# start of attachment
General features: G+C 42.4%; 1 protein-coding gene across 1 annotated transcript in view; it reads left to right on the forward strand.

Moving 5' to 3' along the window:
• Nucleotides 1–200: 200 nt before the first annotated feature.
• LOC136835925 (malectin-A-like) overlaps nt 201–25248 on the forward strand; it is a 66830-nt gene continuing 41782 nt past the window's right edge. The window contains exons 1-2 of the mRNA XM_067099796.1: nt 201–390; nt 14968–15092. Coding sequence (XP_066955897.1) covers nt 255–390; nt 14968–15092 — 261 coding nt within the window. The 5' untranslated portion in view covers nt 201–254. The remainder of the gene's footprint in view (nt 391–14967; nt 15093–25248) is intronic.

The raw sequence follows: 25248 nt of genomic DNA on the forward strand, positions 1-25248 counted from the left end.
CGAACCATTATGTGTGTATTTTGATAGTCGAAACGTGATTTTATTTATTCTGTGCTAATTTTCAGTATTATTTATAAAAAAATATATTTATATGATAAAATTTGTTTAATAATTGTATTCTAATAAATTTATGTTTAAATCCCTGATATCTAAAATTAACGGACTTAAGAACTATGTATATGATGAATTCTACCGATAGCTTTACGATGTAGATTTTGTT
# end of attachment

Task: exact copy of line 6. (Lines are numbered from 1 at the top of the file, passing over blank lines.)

CGAACCATTATGTGTGTATTTTGATAGTCGAAACGTGATTTTATTTATTCTGTGCTAATTTTCAGTATTATTTATAAAAAAATATATTTATATGATAAAATTTGTTTAATAATTGTATTCTAATAAATTTATGTTTAAATCCCTGATATCTAAAATTAACGGACTTAAGAACTATGTATATGATGAATTCTACCGATAGCTTTACGATGTAGATTTTGTT